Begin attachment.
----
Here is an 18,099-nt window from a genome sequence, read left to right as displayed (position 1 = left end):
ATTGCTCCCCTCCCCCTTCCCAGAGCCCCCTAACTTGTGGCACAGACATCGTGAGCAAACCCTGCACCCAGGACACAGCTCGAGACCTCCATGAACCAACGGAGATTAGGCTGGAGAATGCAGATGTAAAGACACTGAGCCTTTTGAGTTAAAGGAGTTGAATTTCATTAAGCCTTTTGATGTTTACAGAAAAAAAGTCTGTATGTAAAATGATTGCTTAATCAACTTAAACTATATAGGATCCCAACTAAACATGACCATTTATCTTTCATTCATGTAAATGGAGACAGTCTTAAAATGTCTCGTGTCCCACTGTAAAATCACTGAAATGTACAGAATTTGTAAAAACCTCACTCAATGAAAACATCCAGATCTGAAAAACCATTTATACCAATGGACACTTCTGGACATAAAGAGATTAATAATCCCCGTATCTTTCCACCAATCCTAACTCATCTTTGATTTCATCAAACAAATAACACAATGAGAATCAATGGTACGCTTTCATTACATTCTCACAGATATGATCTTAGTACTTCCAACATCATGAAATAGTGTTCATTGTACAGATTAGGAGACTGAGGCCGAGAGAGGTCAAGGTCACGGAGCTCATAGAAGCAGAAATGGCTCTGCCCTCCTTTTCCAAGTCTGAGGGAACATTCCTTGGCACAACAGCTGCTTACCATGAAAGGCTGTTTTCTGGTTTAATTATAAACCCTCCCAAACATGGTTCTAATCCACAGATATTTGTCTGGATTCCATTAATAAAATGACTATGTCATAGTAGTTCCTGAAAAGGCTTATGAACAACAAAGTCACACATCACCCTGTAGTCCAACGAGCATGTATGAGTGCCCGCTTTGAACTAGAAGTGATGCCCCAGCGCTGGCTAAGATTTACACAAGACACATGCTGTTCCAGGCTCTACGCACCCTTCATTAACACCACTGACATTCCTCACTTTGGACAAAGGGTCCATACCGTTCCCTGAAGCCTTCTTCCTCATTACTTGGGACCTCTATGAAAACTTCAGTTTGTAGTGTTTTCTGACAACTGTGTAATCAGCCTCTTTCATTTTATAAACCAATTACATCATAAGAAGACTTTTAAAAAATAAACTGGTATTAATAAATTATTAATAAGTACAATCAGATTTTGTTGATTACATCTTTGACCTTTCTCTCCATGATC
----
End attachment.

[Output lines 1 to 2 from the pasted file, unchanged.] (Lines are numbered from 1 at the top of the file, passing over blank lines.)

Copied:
Here is an 18,099-nt window from a genome sequence, read left to right as displayed (position 1 = left end):
ATTGCTCCCCTCCCCCTTCCCAGAGCCCCCTAACTTGTGGCACAGACATCGTGAGCAAACCCTGCACCCAGGACACAGCTCGAGACCTCCATGAACCAACGGAGATTAGGCTGGAGAATGCAGATGTAAAGACACTGAGCCTTTTGAGTTAAAGGAGTTGAATTTCATTAAGCCTTTTGATGTTTACAGAAAAAAAGTCTGTATGTAAAATGATTGCTTAATCAACTTAAACTATATAGGATCCCAACTAAACATGACCATTTATCTTTCATTCATGTAAATGGAGACAGTCTTAAAATGTCTCGTGTCCCACTGTAAAATCACTGAAATGTACAGAATTTGTAAAAACCTCACTCAATGAAAACATCCAGATCTGAAAAACCATTTATACCAATGGACACTTCTGGACATAAAGAGATTAATAATCCCCGTATCTTTCCACCAATCCTAACTCATCTTTGATTTCATCAAACAAATAACACAATGAGAATCAATGGTACGCTTTCATTACATTCTCACAGATATGATCTTAGTACTTCCAACATCATGAAATAGTGTTCATTGTACAGATTAGGAGACTGAGGCCGAGAGAGGTCAAGGTCACGGAGCTCATAGAAGCAGAAATGGCTCTGCCCTCCTTTTCCAAGTCTGAGGGAACATTCCTTGGCACAACAGCTGCTTACCATGAAAGGCTGTTTTCTGGTTTAATTATAAACCCTCCCAAACATGGTTCTAATCCACAGATATTTGTCTGGATTCCATTAATAAAATGACTATGTCATAGTAGTTCCTGAAAAGGCTTATGAACAACAAAGTCACACATCACCCTGTAGTCCAACGAGCATGTATGAGTGCCCGCTTTGAACTAGAAGTGATGCCCCAGCGCTGGCTAAGATTTACACAAGACACATGCTGTTCCAGGCTCTACGCACCCTTCATTAACACCACTGACATTCCTCACTTTGGACAAAGGGTCCATACCGTTCCCTGAAGCCTTCTTCCTCATTACTTGGGACCTCTATGAAAACTTCAGTTTGTAGTGTTTTCTGACAACTGTGTAATCAGCCTCTTTCATTTTATAAACCAATTACATCATAAGAAGACTTTTAAAAAATAAACTGGTATTAATAAATTATTAATAAGTACAATCAGATTTTGTTGATTACATCTTTGACCTTTCTCTCCATGATC